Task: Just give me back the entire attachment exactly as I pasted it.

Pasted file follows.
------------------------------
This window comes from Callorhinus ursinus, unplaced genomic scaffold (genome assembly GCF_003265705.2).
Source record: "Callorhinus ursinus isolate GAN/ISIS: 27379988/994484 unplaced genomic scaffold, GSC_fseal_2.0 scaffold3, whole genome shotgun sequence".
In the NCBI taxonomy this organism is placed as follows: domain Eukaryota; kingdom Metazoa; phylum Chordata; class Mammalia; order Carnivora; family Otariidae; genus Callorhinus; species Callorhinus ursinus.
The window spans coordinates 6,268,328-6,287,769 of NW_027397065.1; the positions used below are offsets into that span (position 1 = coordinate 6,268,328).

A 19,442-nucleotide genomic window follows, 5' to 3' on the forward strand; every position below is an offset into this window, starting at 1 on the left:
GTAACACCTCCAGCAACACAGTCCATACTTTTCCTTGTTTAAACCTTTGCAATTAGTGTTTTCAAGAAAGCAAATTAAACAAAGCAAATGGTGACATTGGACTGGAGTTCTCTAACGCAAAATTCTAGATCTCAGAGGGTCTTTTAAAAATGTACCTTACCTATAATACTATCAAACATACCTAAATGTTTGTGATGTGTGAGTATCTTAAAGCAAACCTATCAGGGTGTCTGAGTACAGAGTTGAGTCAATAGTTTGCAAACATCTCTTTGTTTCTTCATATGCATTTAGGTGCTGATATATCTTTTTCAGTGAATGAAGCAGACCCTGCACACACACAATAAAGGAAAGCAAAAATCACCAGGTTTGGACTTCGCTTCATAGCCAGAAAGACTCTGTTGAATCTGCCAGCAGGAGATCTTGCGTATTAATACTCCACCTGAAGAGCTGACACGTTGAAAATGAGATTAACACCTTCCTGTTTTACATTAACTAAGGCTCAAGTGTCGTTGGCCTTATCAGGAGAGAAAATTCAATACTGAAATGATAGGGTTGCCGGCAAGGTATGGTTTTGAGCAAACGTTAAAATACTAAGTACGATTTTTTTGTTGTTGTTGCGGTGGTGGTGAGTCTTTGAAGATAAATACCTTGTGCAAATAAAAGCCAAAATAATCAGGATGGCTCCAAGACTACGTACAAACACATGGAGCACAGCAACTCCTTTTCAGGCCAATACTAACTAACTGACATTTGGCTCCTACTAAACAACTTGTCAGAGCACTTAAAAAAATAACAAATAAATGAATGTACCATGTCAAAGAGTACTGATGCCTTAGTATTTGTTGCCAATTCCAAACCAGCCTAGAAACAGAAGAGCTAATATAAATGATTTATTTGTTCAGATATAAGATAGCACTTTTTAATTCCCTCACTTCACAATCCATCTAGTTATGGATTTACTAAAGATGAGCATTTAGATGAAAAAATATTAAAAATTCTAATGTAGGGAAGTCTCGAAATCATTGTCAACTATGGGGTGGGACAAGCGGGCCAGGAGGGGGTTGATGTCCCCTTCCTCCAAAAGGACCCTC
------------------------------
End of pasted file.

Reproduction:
This window comes from Callorhinus ursinus, unplaced genomic scaffold (genome assembly GCF_003265705.2).
Source record: "Callorhinus ursinus isolate GAN/ISIS: 27379988/994484 unplaced genomic scaffold, GSC_fseal_2.0 scaffold3, whole genome shotgun sequence".
In the NCBI taxonomy this organism is placed as follows: domain Eukaryota; kingdom Metazoa; phylum Chordata; class Mammalia; order Carnivora; family Otariidae; genus Callorhinus; species Callorhinus ursinus.
The window spans coordinates 6,268,328-6,287,769 of NW_027397065.1; the positions used below are offsets into that span (position 1 = coordinate 6,268,328).

A 19,442-nucleotide genomic window follows, 5' to 3' on the forward strand; every position below is an offset into this window, starting at 1 on the left:
GTAACACCTCCAGCAACACAGTCCATACTTTTCCTTGTTTAAACCTTTGCAATTAGTGTTTTCAAGAAAGCAAATTAAACAAAGCAAATGGTGACATTGGACTGGAGTTCTCTAACGCAAAATTCTAGATCTCAGAGGGTCTTTTAAAAATGTACCTTACCTATAATACTATCAAACATACCTAAATGTTTGTGATGTGTGAGTATCTTAAAGCAAACCTATCAGGGTGTCTGAGTACAGAGTTGAGTCAATAGTTTGCAAACATCTCTTTGTTTCTTCATATGCATTTAGGTGCTGATATATCTTTTTCAGTGAATGAAGCAGACCCTGCACACACACAATAAAGGAAAGCAAAAATCACCAGGTTTGGACTTCGCTTCATAGCCAGAAAGACTCTGTTGAATCTGCCAGCAGGAGATCTTGCGTATTAATACTCCACCTGAAGAGCTGACACGTTGAAAATGAGATTAACACCTTCCTGTTTTACATTAACTAAGGCTCAAGTGTCGTTGGCCTTATCAGGAGAGAAAATTCAATACTGAAATGATAGGGTTGCCGGCAAGGTATGGTTTTGAGCAAACGTTAAAATACTAAGTACGATTTTTTTGTTGTTGTTGCGGTGGTGGTGAGTCTTTGAAGATAAATACCTTGTGCAAATAAAAGCCAAAATAATCAGGATGGCTCCAAGACTACGTACAAACACATGGAGCACAGCAACTCCTTTTCAGGCCAATACTAACTAACTGACATTTGGCTCCTACTAAACAACTTGTCAGAGCACTTAAAAAAATAACAAATAAATGAATGTACCATGTCAAAGAGTACTGATGCCTTAGTATTTGTTGCCAATTCCAAACCAGCCTAGAAACAGAAGAGCTAATATAAATGATTTATTTGTTCAGATATAAGATAGCACTTTTTAATTCCCTCACTTCACAATCCATCTAGTTATGGATTTACTAAAGATGAGCATTTAGATGAAAAAATATTAAAAATTCTAATGTAGGGAAGTCTCGAAATCATTGTCAACTATGGGGTGGGACAAGCGGGCCAGGAGGGGGTTGATGTCCCCTTCCTCCAAAAGGACCCTC